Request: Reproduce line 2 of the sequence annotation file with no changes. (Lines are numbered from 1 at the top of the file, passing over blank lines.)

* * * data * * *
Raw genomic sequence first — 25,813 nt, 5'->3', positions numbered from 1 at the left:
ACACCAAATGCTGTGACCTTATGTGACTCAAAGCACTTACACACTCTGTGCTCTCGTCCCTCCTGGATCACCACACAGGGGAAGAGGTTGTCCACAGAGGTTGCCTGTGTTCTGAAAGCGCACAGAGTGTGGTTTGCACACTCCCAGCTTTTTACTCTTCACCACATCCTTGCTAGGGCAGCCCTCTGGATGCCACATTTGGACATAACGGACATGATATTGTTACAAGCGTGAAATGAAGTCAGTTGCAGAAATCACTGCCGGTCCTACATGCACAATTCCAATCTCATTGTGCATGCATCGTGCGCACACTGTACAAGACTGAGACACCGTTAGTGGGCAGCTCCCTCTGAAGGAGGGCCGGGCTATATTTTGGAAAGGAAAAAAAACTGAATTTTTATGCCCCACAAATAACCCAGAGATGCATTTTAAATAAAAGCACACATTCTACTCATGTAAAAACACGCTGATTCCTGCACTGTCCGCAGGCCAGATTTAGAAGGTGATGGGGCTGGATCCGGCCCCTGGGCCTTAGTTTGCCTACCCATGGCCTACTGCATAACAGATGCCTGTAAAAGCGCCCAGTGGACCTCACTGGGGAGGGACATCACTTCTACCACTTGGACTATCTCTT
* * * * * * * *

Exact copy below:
ACACCAAATGCTGTGACCTTATGTGACTCAAAGCACTTACACACTCTGTGCTCTCGTCCCTCCTGGATCACCACACAGGGGAAGAGGTTGTCCACAGAGGTTGCCTGTGTTCTGAAAGCGCACAGAGTGTGGTTTGCACACTCCCAGCTTTTTACTCTTCACCACATCCTTGCTAGGGCAGCCCTCTGGATGCCACATTTGGACATAACGGACATGATATTGTTACAAGCGTGAAATGAAGTCAGTTGCAGAAATCACTGCCGGTCCTACATGCACAATTCCAATCTCATTGTGCATGCATCGTGCGCACACTGTACAAGACTGAGACACCGTTAGTGGGCAGCTCCCTCTGAAGGAGGGCCGGGCTATATTTTGGAAAGGAAAAAAAACTGAATTTTTATGCCCCACAAATAACCCAGAGATGCATTTTAAATAAAAGCACACATTCTACTCATGTAAAAACACGCTGATTCCTGCACTGTCCGCAGGCCAGATTTAGAAGGTGATGGGGCTGGATCCGGCCCCTGGGCCTTAGTTTGCCTACCCATGGCCTACTGCATAACAGATGCCTGTAAAAGCGCCCAGTGGACCTCACTGGGGAGGGACATCACTTCTACCACTTGGACTATCTCTT